In reality, I think that a large portion of the FLOSS open source problems can be solved by persuading people simply to treat UI with the same "respect" they would code. In any project, there's going to be a (relatively) small group of people who actually call the shots over what code does and doesn't enter the product. By encouraging them to exercise "strong ownership" in rejecting attempts to add unnecessary and confusing UI, cross-checking each other's UI to be sure it's comprehensible to people who aren't printer engineers or whatever the case may be, and co-ordinating to achieve a consistent interface, I think you're pretty close to the standard for the average Windows program.

This will satisfy most people and drive Mac people, who are sensitive to the most miniscule (though admittedly real) defects in the UI absolutely insane. That can probably only be solved by getting one of the contributing companies to put a UI engineer on the project instead of/in addition to a developer, but that's hardly impossible.

Indeed, I thought one of the best things Netscape could have done while they still drove Mozilla development was bring in a trained UI designer to produce and maintain a UI specification; what we got was a less-than-clueful graphic designer whose activities were limited to 1) claiming he was working on a spec and disappearing for long periods of time, causing UI improvements to grind to a halt as people waited 2) reappearing from the woodwork to object when people were about to check in improvements 3) fighting with mpt. This more or less fits in with the general thrust of Netscape management decisions, which usually lacked the good sense God gave gravel.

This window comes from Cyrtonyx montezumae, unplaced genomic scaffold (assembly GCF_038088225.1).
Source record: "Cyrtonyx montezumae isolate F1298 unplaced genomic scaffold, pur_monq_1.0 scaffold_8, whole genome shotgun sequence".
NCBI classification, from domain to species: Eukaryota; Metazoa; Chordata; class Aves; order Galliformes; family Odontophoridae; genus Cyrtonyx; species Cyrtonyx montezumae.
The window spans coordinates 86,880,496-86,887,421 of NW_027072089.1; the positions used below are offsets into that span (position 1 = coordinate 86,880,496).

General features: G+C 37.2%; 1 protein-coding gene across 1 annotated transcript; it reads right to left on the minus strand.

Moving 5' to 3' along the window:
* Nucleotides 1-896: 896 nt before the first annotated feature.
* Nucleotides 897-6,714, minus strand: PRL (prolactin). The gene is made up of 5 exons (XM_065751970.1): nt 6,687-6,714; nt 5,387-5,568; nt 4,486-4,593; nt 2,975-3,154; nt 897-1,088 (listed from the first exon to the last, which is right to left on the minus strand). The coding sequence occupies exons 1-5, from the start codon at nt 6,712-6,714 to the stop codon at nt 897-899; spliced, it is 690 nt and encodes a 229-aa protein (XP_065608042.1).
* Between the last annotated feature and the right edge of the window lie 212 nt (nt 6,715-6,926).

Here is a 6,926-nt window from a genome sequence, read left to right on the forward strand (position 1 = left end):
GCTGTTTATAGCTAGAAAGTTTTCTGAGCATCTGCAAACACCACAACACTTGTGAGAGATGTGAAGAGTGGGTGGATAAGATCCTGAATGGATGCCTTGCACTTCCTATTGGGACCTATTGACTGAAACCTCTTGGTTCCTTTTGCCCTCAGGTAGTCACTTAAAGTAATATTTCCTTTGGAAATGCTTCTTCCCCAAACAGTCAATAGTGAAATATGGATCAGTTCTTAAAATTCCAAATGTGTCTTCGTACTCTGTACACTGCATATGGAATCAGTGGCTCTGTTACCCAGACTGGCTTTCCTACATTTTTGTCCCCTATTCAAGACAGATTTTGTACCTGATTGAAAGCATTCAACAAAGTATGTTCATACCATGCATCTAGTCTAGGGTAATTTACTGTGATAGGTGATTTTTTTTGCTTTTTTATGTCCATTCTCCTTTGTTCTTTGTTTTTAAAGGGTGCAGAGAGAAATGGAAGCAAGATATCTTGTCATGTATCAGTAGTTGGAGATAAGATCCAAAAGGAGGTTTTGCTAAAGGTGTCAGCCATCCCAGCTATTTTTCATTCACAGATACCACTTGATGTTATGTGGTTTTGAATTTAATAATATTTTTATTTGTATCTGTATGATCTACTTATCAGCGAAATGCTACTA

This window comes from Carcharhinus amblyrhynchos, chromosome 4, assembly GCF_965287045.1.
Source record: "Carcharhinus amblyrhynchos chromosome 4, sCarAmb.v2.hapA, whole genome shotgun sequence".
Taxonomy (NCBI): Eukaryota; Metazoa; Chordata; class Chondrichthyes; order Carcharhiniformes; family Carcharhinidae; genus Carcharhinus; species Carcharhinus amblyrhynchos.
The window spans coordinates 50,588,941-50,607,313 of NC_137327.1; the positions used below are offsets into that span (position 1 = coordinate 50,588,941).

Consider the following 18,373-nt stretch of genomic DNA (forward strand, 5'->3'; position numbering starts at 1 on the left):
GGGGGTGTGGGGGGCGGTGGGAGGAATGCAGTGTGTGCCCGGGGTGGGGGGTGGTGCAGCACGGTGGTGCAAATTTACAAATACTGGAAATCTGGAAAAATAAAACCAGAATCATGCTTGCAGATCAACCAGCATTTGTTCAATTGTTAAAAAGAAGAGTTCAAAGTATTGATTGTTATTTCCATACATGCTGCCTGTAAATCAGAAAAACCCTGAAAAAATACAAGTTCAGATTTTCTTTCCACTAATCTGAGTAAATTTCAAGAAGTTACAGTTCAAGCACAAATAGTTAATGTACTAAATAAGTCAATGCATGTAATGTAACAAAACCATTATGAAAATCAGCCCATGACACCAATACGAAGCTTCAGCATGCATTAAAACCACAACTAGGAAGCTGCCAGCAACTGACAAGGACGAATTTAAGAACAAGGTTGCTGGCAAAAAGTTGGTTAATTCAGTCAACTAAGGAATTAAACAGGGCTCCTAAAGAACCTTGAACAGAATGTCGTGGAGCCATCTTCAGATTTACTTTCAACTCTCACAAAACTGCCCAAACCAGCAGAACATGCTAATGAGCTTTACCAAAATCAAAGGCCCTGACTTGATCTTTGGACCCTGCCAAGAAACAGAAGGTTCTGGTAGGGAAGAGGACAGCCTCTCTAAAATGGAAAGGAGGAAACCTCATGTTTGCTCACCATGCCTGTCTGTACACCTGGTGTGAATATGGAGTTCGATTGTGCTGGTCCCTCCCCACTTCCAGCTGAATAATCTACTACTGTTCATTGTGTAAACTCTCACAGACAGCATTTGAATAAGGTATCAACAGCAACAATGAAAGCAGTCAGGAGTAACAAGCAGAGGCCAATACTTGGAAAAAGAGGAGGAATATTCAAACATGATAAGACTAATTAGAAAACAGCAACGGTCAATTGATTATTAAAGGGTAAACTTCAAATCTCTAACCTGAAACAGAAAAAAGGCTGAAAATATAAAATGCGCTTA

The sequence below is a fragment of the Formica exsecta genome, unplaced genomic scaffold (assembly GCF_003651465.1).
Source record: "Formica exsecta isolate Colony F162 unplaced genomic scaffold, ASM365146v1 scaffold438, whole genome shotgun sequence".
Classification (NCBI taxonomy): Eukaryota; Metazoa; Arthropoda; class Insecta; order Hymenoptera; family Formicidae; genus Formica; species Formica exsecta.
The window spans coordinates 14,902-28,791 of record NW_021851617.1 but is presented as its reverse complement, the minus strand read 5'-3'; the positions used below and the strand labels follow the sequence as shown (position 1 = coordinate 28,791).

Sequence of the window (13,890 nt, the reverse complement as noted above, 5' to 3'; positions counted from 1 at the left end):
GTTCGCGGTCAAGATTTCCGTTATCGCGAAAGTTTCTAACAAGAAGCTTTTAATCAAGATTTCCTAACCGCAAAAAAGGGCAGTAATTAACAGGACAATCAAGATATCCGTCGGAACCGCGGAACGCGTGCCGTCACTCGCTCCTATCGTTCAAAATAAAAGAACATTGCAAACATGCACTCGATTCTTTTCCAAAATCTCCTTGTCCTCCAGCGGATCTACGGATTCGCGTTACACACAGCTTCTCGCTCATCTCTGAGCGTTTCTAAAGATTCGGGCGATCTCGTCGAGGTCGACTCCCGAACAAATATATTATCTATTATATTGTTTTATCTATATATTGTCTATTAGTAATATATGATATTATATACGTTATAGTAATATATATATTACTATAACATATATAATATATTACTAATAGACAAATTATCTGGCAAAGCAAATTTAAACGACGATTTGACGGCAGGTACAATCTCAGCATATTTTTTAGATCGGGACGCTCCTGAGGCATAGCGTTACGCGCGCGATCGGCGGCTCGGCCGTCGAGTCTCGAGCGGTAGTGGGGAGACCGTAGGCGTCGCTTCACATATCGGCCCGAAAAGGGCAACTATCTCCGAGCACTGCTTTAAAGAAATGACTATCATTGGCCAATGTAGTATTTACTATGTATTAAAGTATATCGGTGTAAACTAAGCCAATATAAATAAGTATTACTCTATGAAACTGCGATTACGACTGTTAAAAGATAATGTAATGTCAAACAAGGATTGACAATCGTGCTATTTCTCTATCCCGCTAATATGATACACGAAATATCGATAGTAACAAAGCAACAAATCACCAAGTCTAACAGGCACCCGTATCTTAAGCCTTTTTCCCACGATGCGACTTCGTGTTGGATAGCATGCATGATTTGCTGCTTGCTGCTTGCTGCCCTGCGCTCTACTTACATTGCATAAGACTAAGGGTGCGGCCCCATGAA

Oh, and the "FLOSS usability needs to suck so they can make money" is a complete red herring. The kind of services that make money are helping some company build a big macro framework that runs in your product and automates a bunch of their tasks, or customizing and rebranding the app for their use, not running a call center for people who need help setting up their printer.

Chris Hoess
Friday, April 02, 2004

This is the second thread on this article. the other is here
http://discuss.fogcreek.com/joelonsoftware/default.asp?cmd=show&ixPost=129362&ixReplies=4

Stephen Jones
Saturday, April 03, 2004

Chris,

I have not seen Mozilla's Security UI on Windows, but I have seen it on Linux. It is identical to the Netscape (7.0) one on the Mac (OK, there are some bugs in the Mozilla one which make the actual UI dialog pop UNDER the setting dialog. Does anyone ever test these FLOSS things?). So I don't realy get your "Netscape would have done it right" message.

Just me (Sir to you)
Monday, April 05, 2004

Sorry Chris,

I seem to have misread your piece.

(need coffee, badly)

Just me (Sir to you)
Monday, April 05, 2004